Updated Oct. 12, 4:10 p.m.
The Sacramento chapter of the National Association for the Advancement of Colored People is the first large organization to come out against Measure U, the one-cent sales tax proposal on the city ballot this November.
In a statement on Thursday, president Betty Williams questioned whether revenue from the tax would go toward communities of color and low-income residents, as Mayor Darrell Steinberg and others have said, or if it would pay of city debt and obligations.
She wrote that city leaders are trying to generate revenue and balance their budget “on the backs of working families who already struggle to survive economically.”
Voters approved Measure U in 2012 to pay for parks, public swimming pools, libraries, and police and fire positions. The tax currently generates nearly $50 million a year to the city’s general fund, much higher than the $25 million that was originally projected six years ago.
The half-cent sales tax is due to expire next March. The city is proposing a full cent to pay for police, fire, parks, and social programs.
“At best, less than half of the new Measure U money could be used as advertised,” Williams wrote, adding that promises it would be spent on affordable housing, job development or homelessness is “disingenuous, because city budget projections are filled with red ink for years to come due to excessive salary and pension obligations.”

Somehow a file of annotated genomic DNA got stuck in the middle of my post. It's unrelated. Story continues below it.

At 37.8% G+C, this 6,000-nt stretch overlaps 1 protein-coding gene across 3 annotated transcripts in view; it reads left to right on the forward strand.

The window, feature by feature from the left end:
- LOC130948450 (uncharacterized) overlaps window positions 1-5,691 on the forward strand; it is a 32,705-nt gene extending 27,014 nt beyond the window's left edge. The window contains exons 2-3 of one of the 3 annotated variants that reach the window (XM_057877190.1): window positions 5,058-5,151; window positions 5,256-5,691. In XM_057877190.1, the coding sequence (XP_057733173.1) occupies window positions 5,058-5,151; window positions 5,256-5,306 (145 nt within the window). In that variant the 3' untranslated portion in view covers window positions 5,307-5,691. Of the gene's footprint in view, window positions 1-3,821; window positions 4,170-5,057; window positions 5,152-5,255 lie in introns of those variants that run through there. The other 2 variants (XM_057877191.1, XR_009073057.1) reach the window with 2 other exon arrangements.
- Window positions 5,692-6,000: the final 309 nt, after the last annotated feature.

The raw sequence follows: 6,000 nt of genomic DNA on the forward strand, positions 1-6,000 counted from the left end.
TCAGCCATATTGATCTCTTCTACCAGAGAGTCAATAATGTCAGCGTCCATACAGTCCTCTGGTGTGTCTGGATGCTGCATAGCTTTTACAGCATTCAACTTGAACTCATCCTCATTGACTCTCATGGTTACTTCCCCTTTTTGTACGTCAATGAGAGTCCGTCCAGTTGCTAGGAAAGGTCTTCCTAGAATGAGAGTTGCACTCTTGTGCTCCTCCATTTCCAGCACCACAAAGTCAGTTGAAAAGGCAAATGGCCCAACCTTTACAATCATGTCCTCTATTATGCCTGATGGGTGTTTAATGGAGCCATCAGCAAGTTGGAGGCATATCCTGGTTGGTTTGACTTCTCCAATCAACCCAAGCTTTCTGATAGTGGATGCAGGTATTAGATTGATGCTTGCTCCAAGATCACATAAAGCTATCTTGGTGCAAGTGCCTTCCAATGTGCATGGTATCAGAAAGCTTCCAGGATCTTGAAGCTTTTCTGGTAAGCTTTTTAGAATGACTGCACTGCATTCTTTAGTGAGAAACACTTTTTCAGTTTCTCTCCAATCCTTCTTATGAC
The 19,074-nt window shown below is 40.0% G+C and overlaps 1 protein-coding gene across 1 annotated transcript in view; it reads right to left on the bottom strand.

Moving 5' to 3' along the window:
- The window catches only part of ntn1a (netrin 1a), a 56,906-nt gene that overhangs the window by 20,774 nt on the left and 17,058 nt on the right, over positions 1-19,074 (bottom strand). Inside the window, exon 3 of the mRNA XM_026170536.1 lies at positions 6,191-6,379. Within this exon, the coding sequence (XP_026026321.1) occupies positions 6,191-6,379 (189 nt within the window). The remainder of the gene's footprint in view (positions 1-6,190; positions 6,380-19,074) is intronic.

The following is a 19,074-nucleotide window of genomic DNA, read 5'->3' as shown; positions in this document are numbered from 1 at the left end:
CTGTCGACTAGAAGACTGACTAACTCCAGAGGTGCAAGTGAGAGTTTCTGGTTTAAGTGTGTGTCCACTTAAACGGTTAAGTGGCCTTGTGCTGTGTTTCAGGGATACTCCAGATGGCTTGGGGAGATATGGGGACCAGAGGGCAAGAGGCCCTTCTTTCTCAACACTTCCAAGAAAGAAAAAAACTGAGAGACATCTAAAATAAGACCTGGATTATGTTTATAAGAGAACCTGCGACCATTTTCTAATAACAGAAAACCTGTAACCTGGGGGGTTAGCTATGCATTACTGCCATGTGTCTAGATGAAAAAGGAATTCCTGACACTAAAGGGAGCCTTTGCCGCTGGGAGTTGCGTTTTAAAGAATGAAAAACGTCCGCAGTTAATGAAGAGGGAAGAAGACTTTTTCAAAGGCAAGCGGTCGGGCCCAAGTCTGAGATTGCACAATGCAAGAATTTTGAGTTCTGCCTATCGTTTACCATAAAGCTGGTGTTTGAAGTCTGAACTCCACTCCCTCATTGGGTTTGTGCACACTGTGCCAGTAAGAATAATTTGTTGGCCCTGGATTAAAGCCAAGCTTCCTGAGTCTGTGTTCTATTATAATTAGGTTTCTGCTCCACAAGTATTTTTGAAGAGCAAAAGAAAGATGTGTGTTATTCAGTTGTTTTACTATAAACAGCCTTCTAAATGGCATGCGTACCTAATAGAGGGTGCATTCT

The local NAACP chapter opposes the full-cent Measure U renewal tax, but wrote that it would support an extension of the half-cent tax as passed in 2012, if it were to be put on a ballot next spring.
On Friday CapRadio spoke with Derrell Roberts, who is black, and the CEO of a non profit Roberts Family Development Center. Responding on behalf of the Yes on Measure U campaign, Roberts said he believes the increase in tax dollars will help poorer communities.
"Without new revenue coming into our city in the future, I don't see how things are going to change as it pertains to investment, specifically in our neighborhoods where our youths are most at risk where they live and where they go to school,” he said. “(Measure U can also fund) creative ideas that can assist our children in being safe, staying off the streets, learning employment skills, things like that."
The Roberts Family Development Center has received funding from the half-cent Measure U tax that passed in 2012.
Editor's note: CapRadio requested comment from the Yes on Measure U campaign Thursday, but did not receive a response before publishing. The story has been updated to add their response.
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